Effectiveness of Third-Party Coordination in Conflict Resolution: Evidence from Nepal
To what extent does third-party coordination contribute substantially to conflict resolution? While the strategies mentioned in the existing conflict management literature focus on the fact that third parties should be coordinated to make them effective in intervention processes, they do not address how such coordination strategies have contributed to conflict resolution in actual practice. In the light of this research gap, and drawing upon the case of the Maoist armed conflict and peace process of Nepal,the focus of this paper is to provide empirical justifications of coordination strategies from two perspectives: coordination success and coordination effectiveness. The coordination success component evaluates the strengths and weaknesses of certain third-party coordination processes in conflict resolution efforts. The coordination effectiveness component assesses the actual contribution to conflict resolution of different coordinated actions taken by third parties.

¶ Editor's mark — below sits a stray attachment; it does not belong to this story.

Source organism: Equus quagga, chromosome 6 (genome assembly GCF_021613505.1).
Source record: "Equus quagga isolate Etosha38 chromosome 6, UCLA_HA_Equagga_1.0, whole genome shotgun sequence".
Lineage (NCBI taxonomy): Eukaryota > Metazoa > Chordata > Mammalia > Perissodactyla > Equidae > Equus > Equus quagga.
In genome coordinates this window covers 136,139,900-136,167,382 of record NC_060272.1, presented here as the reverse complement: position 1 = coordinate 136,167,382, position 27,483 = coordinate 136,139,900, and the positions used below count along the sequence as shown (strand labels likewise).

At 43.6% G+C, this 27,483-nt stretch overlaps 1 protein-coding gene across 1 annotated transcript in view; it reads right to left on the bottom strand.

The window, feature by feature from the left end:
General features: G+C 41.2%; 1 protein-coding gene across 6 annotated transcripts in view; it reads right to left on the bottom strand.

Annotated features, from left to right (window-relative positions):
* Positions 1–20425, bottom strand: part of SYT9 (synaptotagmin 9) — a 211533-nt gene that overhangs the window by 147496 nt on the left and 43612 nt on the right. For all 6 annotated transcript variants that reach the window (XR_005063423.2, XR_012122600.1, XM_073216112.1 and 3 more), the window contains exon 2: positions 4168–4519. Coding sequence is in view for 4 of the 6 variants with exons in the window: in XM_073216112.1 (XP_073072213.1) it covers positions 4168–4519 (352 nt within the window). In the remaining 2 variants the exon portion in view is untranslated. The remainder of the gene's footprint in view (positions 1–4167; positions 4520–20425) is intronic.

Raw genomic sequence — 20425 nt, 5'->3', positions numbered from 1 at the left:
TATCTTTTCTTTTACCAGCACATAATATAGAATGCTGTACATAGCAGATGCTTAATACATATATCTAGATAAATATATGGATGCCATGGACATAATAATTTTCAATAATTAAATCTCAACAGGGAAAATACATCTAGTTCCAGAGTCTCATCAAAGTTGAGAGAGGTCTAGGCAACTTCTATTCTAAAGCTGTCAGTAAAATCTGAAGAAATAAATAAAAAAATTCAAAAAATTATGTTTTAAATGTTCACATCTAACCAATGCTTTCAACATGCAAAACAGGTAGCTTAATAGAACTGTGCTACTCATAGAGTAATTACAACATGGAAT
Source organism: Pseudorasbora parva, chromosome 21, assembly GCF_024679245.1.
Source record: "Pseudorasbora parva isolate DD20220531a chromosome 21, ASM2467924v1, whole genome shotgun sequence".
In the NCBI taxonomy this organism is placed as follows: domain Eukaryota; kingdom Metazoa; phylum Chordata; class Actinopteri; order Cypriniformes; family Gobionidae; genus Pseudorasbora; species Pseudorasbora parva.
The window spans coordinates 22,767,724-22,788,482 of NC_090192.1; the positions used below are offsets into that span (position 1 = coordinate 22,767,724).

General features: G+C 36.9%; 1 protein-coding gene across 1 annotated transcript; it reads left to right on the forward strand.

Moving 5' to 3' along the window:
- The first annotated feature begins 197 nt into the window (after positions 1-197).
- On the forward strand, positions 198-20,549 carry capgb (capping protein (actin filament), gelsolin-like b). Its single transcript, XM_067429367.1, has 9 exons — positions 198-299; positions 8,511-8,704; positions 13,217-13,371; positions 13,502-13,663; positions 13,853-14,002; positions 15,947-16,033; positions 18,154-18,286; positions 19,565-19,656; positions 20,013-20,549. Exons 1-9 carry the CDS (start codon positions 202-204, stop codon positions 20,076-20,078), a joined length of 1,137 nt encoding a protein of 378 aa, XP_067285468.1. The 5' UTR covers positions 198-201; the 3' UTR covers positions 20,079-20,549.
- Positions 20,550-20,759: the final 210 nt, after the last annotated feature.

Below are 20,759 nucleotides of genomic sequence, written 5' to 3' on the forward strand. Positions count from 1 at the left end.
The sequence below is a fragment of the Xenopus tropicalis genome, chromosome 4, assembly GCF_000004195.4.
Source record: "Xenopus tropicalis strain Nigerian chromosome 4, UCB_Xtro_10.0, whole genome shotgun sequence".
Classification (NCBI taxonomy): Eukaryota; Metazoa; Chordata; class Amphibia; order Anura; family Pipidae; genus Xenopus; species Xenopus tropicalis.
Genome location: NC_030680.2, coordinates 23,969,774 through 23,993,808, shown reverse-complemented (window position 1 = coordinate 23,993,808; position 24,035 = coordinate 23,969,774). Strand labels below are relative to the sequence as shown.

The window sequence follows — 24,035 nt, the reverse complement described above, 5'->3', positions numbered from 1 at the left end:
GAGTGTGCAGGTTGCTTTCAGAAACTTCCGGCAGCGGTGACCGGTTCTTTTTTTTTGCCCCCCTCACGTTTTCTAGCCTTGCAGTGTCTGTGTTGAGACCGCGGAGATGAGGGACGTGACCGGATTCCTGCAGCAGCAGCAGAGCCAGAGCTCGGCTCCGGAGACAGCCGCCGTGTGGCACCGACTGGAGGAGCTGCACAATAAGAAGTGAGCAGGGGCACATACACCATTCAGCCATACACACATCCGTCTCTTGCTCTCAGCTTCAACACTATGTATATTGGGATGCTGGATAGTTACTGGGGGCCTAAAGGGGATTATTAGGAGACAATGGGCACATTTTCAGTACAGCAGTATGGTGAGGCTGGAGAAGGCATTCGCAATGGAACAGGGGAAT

This research suggests that effectiveness of third-party coordination should not be evaluated only on the basis of certain actions and strategies adopted by the third parties in the course of conflict intervention. Rather, one must ask how certain coordinated efforts have actually contributed to the peace process; only this can inform us about actual coordination effectiveness. Third-party coordination success is only a first step towards coordination effectiveness. Coordination success provides a motivation for third parties to get involved in actual intervention efforts, helps them to come up with better intervention strategies, and clarifies their roles. It also contributes to make the peace process organize, durable, and discipline. This research further suggests that third-party interveners’ coordination is often a one-off event in armed conflicts and peace processes. Thus, its contribution to peace processes can only be measured on the basis of a particular case, or limited to discrete issues rather than the broader peace process. Likewise, the identity of the third parties and their acceptability to the conflicting parties, the nature of disputes, and the characteristics of mediators are also found to be quite relevant for influencing the occurrence and outcome of third-party coordination. Specifically, the role of a lead agency and the inclusion of powerful third parties in the coordination process is quite important for obtaining positive outcomes in the peace process. Other findings of this research suggest that intervention efforts where both local and external third parties are involved are more effective than the involvement of only local or only external third parties. This research also suggests that some of the intervention efforts in Nepal were successful only because of third-party collaborative efforts; some of their contributions are blurred with other national political processes; some of them were only successful because of higher emphasis given by the conflicting parties. Third-party coordination has also been effective in terms of its contribution to putting many third parties ‘on the same page’ regarding particular aspects of the peace process. In order to achieve the broader goal of lasting peace, third parties’ coordinated efforts need to be supplemented by other factors, such as the conflicting parties’ efforts and sincerity, spoiler management during the negotiation and post-agreement processes, and the meaningful people’s participation in the peace process.